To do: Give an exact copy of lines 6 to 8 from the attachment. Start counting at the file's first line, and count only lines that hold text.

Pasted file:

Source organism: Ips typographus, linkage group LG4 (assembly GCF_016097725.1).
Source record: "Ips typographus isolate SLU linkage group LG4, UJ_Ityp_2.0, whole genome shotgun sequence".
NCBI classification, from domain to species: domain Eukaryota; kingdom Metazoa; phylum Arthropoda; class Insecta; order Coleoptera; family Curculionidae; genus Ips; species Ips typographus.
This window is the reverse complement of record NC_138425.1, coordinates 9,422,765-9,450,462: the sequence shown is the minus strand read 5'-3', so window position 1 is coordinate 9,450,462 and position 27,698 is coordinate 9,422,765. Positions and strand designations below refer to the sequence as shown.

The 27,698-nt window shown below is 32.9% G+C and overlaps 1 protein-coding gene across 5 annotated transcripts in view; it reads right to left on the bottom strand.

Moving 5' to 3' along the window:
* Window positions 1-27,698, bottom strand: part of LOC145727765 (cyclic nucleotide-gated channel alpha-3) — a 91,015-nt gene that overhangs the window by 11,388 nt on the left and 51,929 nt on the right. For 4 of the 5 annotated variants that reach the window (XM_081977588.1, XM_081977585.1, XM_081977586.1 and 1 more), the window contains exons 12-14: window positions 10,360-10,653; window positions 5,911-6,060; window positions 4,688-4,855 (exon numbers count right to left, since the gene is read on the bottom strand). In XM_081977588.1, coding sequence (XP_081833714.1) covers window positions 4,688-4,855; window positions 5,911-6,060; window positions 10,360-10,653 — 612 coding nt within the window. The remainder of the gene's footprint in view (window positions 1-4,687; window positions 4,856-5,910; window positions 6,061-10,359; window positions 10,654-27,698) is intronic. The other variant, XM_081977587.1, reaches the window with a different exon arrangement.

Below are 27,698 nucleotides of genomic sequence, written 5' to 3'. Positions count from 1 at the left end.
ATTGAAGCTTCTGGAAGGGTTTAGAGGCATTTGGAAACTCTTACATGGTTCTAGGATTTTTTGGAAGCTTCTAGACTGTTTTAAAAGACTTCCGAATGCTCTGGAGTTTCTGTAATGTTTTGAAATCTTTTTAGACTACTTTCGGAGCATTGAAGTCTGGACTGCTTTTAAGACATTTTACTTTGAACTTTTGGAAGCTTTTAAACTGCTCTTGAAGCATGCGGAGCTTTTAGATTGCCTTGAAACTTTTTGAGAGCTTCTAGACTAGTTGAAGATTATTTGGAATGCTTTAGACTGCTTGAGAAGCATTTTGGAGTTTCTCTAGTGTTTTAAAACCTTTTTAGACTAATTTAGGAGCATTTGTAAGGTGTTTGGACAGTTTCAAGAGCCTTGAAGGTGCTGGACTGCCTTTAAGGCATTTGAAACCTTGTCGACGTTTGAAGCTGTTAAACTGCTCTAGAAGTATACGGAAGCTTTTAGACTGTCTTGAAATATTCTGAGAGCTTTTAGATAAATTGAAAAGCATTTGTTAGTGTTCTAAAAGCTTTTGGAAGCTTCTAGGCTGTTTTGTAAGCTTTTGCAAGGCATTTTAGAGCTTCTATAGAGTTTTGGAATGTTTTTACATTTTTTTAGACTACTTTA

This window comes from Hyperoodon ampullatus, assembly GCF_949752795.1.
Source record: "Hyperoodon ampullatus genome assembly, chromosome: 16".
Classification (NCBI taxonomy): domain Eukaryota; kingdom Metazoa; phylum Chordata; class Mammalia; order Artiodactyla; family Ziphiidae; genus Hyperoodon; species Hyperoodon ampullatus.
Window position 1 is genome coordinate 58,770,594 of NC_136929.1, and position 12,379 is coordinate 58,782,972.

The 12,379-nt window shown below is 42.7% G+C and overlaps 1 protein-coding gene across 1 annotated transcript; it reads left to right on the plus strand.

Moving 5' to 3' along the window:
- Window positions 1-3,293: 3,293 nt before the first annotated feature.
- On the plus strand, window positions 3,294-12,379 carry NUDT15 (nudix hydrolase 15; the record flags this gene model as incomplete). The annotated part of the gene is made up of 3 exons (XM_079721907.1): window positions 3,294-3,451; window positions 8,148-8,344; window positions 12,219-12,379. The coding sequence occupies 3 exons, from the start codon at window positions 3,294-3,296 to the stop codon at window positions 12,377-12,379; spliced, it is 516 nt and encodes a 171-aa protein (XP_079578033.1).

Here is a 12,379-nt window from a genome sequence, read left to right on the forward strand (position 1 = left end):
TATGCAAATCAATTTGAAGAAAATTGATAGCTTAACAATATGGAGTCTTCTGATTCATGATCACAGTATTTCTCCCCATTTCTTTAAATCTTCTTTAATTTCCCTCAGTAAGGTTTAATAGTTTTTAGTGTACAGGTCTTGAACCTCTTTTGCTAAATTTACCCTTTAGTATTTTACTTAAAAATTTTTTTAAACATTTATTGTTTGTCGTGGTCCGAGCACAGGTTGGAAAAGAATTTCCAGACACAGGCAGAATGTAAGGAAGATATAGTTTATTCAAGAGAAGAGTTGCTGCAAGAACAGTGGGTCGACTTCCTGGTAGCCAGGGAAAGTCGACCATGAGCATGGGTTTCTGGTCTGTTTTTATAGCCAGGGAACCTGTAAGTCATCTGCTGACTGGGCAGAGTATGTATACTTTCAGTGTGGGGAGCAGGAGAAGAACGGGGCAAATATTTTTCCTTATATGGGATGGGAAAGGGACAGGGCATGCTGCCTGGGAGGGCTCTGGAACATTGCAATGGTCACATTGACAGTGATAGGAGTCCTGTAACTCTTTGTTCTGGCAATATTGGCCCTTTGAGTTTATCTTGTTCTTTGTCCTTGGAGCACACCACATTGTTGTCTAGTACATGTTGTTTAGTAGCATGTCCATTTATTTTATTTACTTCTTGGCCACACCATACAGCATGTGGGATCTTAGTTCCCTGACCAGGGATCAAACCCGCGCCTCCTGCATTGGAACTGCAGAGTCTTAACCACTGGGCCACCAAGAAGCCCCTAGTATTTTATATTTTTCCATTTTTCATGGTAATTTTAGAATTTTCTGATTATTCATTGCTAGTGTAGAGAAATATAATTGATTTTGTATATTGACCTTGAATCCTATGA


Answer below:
Moving 5' to 3' along the window:
* Window positions 1-27,698, bottom strand: part of LOC145727765 (cyclic nucleotide-gated channel alpha-3) — a 91,015-nt gene that overhangs the window by 11,388 nt on the left and 51,929 nt on the right. For 4 of the 5 annotated variants that reach the window (XM_081977588.1, XM_081977585.1, XM_081977586.1 and 1 more), the window contains exons 12-14: window positions 10,360-10,653; window positions 5,911-6,060; window positions 4,688-4,855 (exon numbers count right to left, since the gene is read on the bottom strand). In XM_081977588.1, coding sequence (XP_081833714.1) covers window positions 4,688-4,855; window positions 5,911-6,060; window positions 10,360-10,653 — 612 coding nt within the window. The remainder of the gene's footprint in view (window positions 1-4,687; window positions 4,856-5,910; window positions 6,061-10,359; window positions 10,654-27,698) is intronic. The other variant, XM_081977587.1, reaches the window with a different exon arrangement.

Below are 27,698 nucleotides of genomic sequence, written 5' to 3'. Positions count from 1 at the left end.